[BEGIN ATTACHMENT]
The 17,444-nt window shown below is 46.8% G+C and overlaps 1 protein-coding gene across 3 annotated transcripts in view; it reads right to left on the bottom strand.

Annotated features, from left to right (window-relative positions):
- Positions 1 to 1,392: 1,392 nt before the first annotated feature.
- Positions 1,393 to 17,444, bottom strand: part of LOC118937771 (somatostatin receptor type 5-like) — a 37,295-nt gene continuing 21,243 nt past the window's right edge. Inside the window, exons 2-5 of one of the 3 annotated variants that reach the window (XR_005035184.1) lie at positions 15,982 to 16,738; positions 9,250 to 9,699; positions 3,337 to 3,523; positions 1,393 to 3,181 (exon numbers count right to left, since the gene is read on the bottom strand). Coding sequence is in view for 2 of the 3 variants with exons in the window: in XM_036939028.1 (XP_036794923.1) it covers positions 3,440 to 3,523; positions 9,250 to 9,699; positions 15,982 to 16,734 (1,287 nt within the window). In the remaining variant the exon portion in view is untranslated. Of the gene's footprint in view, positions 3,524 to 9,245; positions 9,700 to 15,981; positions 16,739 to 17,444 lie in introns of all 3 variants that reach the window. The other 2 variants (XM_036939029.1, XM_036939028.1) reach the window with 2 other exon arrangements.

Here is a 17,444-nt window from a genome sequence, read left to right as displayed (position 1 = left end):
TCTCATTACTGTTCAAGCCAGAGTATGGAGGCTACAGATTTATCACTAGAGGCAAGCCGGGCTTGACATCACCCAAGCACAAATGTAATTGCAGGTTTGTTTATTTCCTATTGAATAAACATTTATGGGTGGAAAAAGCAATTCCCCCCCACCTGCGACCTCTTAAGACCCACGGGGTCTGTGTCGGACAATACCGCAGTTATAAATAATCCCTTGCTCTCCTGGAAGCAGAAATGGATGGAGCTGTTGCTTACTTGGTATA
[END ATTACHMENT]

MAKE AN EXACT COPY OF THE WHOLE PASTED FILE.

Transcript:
The 17,444-nt window shown below is 46.8% G+C and overlaps 1 protein-coding gene across 3 annotated transcripts in view; it reads right to left on the bottom strand.

Annotated features, from left to right (window-relative positions):
- Positions 1 to 1,392: 1,392 nt before the first annotated feature.
- Positions 1,393 to 17,444, bottom strand: part of LOC118937771 (somatostatin receptor type 5-like) — a 37,295-nt gene continuing 21,243 nt past the window's right edge. Inside the window, exons 2-5 of one of the 3 annotated variants that reach the window (XR_005035184.1) lie at positions 15,982 to 16,738; positions 9,250 to 9,699; positions 3,337 to 3,523; positions 1,393 to 3,181 (exon numbers count right to left, since the gene is read on the bottom strand). Coding sequence is in view for 2 of the 3 variants with exons in the window: in XM_036939028.1 (XP_036794923.1) it covers positions 3,440 to 3,523; positions 9,250 to 9,699; positions 15,982 to 16,734 (1,287 nt within the window). In the remaining variant the exon portion in view is untranslated. Of the gene's footprint in view, positions 3,524 to 9,245; positions 9,700 to 15,981; positions 16,739 to 17,444 lie in introns of all 3 variants that reach the window. The other 2 variants (XM_036939029.1, XM_036939028.1) reach the window with 2 other exon arrangements.

Here is a 17,444-nt window from a genome sequence, read left to right as displayed (position 1 = left end):
TCTCATTACTGTTCAAGCCAGAGTATGGAGGCTACAGATTTATCACTAGAGGCAAGCCGGGCTTGACATCACCCAAGCACAAATGTAATTGCAGGTTTGTTTATTTCCTATTGAATAAACATTTATGGGTGGAAAAAGCAATTCCCCCCCACCTGCGACCTCTTAAGACCCACGGGGTCTGTGTCGGACAATACCGCAGTTATAAATAATCCCTTGCTCTCCTGGAAGCAGAAATGGATGGAGCTGTTGCTTACTTGGTATA